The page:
A Boston bookseller entreated Kelly to write baseball's first autobiography. Play Ball was published in 1888, and in it, with a ghostwriter's help, the King gave voice to an idea that would become a cornerstone of baseball's future popularity: "If I could afford it, I would allow all the small boys, of high or low degree, to witness the ball games free of charge."
Young boys were the lifeblood of the game, Kelly declared. They followed the box scores every day, knew player histories and statistics, and talked baseball constantly to their fathers, mothers, sisters, and cousins. "They make veritable gods of their favorite players at home," which in turn brought people out to the ballpark. "The small boys are a tower of strength to the game of baseball."
Kelly's overt bow to childhood and adolescence was a novel sentiment that didn't conform to nineteenth-century social custom. American children in the first decades after the Civil War still worked from dawn to dusk on family farms or as menial laborers in factories and mills. In rural and urban settings alike, young people were expected to contribute to their families' income until they were old enough to head out on their own. Parents and school authorities were slow to accept the idea that childhood was a distinct period of human maturation, that boys and girls needed ways to develop their bodies and explore their fantasies — that they needed to play. Many adults frowned on child's play, viewing it as a form of idleness or, worse, a product of the "devil's workshop." Parents of this era had grown up in antebellum America, when a strict, puritanical strain of religious belief piled its moral weight on work and repentance. The notion that playing games might build Christian character was anathema to the inheritors of the Calvinist tradition in America. As one Unitarian minister was said to have recalled: "To play at cricket was a sin, in the eyes of the fathers, as much as to dance or to play on an ungodly instrument." King Kelly's assertion that professional baseball owed its success to a boyhood passion for the game was all but lost on this generation of adults.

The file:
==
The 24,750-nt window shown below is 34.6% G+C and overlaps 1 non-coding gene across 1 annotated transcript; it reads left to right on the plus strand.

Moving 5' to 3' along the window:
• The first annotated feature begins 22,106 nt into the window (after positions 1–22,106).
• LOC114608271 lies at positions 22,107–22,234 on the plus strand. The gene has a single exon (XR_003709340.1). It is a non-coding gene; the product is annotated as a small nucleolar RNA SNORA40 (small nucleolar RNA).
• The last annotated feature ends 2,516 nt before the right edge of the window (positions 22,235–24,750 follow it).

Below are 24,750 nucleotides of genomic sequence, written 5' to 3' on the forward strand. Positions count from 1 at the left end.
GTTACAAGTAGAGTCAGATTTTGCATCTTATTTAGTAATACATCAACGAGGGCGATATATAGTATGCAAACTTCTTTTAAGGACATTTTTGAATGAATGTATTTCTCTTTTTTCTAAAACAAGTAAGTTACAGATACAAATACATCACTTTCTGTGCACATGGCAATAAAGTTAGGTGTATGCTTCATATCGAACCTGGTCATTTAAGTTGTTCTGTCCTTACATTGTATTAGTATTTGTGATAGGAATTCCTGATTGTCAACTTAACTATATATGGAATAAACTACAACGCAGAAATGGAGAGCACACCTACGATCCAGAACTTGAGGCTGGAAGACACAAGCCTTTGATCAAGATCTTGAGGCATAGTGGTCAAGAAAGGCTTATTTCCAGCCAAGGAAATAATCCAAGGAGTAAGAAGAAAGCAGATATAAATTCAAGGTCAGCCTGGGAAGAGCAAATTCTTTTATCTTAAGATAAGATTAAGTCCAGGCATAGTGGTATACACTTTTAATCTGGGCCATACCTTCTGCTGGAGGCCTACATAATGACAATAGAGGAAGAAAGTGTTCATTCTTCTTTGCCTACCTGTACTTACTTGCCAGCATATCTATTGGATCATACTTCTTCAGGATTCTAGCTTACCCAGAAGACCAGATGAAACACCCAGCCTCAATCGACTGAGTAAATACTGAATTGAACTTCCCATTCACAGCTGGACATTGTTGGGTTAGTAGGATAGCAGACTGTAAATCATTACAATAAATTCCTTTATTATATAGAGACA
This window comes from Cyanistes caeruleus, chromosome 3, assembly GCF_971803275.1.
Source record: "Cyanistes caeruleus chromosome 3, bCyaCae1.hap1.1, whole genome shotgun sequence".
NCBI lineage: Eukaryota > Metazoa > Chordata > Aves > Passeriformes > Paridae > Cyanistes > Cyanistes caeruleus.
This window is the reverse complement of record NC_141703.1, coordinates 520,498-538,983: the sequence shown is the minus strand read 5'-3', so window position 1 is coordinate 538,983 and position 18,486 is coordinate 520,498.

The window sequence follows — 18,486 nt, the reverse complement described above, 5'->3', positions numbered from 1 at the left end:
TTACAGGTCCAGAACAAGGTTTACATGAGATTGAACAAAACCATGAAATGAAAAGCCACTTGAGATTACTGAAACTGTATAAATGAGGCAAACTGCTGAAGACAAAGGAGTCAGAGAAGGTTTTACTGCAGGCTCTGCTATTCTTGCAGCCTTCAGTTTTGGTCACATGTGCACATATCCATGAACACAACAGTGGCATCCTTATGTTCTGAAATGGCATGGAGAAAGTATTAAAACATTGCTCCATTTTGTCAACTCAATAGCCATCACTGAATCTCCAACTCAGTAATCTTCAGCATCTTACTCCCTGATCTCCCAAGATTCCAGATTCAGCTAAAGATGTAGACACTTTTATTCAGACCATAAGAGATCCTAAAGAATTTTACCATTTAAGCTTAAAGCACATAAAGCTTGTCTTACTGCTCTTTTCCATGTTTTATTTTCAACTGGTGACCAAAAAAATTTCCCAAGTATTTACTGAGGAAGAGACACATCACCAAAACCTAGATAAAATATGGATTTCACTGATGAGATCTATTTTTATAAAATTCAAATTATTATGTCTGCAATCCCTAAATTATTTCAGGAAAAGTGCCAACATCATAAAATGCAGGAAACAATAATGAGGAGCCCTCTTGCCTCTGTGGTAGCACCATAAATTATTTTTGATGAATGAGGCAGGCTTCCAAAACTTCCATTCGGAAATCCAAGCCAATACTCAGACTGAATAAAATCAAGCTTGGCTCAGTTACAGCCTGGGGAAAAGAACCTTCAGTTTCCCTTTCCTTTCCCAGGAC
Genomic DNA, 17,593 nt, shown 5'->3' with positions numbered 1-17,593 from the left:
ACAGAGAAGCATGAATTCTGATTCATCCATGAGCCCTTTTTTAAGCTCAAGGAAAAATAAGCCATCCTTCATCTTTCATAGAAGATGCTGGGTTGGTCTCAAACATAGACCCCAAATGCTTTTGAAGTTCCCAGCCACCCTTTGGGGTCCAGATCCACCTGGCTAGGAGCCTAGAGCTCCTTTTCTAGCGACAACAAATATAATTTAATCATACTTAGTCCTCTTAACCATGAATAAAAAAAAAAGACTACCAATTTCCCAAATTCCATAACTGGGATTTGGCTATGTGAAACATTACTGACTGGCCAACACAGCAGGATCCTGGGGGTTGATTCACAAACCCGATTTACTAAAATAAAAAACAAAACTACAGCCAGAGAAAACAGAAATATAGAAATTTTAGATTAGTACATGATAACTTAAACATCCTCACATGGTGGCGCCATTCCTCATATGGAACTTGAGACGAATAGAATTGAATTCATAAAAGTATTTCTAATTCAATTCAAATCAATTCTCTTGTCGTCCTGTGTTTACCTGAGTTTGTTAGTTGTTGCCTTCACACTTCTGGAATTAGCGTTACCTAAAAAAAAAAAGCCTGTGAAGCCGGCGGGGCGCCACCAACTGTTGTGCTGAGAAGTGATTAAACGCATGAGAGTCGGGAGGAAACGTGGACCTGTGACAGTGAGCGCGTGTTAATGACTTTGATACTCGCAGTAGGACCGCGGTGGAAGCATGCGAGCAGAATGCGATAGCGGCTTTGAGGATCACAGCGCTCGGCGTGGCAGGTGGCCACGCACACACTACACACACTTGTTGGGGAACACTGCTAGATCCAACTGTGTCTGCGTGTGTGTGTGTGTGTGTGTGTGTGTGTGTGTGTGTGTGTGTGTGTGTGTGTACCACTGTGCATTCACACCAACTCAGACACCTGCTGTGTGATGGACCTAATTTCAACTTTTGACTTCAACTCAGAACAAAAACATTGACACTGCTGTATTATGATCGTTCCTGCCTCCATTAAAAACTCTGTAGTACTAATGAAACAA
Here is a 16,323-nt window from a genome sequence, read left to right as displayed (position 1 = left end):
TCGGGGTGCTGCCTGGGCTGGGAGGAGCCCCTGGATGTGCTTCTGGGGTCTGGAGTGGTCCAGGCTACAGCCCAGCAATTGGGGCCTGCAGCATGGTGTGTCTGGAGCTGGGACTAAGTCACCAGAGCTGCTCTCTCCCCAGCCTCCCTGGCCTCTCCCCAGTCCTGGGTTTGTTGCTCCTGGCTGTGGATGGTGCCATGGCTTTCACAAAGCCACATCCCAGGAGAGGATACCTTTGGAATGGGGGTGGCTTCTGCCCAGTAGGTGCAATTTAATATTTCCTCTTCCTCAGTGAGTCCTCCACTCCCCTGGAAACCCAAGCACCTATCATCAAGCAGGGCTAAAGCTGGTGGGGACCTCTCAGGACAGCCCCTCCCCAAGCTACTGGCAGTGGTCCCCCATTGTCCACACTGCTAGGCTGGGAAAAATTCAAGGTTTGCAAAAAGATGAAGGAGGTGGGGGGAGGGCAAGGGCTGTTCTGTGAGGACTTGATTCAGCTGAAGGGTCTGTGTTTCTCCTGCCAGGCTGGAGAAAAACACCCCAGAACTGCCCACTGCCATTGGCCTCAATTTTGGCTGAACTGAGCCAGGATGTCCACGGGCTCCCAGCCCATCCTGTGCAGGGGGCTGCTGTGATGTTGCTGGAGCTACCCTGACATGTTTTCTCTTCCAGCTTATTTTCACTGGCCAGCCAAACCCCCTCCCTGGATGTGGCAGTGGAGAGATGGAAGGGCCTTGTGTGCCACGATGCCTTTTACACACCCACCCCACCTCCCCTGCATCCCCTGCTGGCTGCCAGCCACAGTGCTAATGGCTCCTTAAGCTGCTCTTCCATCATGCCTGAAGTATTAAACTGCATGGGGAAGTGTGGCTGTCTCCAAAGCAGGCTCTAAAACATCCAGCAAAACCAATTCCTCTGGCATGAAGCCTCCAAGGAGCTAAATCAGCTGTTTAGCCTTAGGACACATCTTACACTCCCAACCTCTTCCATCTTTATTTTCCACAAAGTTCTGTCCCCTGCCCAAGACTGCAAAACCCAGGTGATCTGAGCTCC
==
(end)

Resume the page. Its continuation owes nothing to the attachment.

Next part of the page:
Yet times were changing, thanks to a long period of peace and prosperity that followed the Civil War. The trends of industrialization, migration from countryside to city, rising incomes, and shrinking family sizes altered the relationships of adults to children, opening doors to new forms of childhood expression. In the last decades of the nineteenth century, notes historian David I. Macleod, progressive reformers put forward a variety of plans to promote child welfare.